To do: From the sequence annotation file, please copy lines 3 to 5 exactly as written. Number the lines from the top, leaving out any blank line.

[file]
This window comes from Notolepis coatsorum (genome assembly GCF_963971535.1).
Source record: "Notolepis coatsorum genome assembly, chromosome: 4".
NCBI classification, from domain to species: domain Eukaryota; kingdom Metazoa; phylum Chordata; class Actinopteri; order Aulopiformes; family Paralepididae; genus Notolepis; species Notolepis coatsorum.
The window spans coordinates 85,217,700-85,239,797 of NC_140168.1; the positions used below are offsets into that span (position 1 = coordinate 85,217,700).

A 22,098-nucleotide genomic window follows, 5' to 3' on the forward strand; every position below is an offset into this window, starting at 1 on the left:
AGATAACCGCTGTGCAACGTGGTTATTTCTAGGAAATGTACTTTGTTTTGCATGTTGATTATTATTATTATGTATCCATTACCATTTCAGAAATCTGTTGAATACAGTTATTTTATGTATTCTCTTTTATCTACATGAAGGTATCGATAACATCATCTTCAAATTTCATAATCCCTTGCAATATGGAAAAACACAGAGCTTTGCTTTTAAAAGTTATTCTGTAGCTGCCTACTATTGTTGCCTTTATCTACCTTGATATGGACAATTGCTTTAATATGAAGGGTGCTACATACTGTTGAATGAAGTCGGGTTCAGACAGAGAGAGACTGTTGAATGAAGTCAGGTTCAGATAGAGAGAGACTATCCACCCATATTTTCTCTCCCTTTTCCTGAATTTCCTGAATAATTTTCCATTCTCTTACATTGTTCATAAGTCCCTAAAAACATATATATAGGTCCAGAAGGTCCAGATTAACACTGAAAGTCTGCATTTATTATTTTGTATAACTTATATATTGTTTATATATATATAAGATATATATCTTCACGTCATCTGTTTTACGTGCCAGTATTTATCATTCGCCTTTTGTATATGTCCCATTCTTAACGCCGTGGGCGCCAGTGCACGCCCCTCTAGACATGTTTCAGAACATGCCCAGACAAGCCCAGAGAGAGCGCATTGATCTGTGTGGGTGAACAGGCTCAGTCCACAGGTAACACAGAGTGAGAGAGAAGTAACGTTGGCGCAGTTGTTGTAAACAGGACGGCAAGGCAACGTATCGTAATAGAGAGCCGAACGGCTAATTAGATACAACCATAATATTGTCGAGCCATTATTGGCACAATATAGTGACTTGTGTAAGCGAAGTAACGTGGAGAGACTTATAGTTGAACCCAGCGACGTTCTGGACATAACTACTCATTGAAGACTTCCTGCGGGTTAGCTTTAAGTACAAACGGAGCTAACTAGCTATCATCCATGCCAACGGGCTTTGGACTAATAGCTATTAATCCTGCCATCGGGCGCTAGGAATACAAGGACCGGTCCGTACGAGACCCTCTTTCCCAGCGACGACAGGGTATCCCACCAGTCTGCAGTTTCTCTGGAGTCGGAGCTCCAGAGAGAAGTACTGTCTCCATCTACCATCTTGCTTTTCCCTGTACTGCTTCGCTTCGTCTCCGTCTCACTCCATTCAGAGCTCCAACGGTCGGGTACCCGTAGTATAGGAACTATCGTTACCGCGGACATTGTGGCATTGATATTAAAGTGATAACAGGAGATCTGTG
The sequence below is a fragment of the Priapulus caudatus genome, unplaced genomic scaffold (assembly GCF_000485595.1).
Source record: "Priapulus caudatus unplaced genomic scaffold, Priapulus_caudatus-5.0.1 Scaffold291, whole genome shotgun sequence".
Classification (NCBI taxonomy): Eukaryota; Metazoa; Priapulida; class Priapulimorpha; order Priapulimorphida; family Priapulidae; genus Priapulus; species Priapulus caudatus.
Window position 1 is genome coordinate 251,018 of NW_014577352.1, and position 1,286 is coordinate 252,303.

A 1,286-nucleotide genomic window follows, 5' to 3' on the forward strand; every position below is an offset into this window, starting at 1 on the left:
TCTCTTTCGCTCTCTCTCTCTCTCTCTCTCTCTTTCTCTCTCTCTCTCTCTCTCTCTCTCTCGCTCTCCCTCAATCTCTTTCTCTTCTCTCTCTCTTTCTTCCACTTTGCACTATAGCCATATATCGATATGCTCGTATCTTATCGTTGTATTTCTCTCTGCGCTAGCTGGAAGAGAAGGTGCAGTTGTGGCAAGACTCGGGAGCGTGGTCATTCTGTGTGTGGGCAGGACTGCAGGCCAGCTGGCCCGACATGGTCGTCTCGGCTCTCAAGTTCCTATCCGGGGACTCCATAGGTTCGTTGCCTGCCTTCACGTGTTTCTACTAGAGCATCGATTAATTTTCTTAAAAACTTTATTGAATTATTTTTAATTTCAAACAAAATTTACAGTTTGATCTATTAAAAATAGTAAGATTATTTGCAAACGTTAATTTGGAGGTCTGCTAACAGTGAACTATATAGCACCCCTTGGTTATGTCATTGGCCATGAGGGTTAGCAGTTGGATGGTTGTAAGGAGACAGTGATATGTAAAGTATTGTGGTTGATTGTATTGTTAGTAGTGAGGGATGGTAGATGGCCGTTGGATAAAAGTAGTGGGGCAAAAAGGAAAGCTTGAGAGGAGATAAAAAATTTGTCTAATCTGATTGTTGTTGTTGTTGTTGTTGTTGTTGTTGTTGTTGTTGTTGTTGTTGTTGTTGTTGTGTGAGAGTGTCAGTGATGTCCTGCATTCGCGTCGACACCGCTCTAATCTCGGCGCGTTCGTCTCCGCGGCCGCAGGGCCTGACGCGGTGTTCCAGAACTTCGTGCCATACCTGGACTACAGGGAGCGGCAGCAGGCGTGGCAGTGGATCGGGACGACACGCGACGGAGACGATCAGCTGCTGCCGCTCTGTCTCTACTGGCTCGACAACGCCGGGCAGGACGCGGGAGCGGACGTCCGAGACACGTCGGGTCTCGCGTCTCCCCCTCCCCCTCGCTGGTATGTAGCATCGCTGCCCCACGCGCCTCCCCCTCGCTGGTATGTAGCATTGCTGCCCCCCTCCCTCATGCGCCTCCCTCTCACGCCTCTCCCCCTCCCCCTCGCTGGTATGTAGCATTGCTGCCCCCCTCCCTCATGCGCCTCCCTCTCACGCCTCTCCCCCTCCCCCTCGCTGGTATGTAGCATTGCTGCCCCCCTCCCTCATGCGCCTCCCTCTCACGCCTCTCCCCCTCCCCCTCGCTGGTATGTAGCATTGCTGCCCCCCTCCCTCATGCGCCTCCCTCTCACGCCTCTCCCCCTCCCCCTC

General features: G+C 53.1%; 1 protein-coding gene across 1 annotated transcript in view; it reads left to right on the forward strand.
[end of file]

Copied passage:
NCBI classification, from domain to species: domain Eukaryota; kingdom Metazoa; phylum Chordata; class Actinopteri; order Aulopiformes; family Paralepididae; genus Notolepis; species Notolepis coatsorum.
The window spans coordinates 85,217,700-85,239,797 of NC_140168.1; the positions used below are offsets into that span (position 1 = coordinate 85,217,700).

A 22,098-nucleotide genomic window follows, 5' to 3' on the forward strand; every position below is an offset into this window, starting at 1 on the left: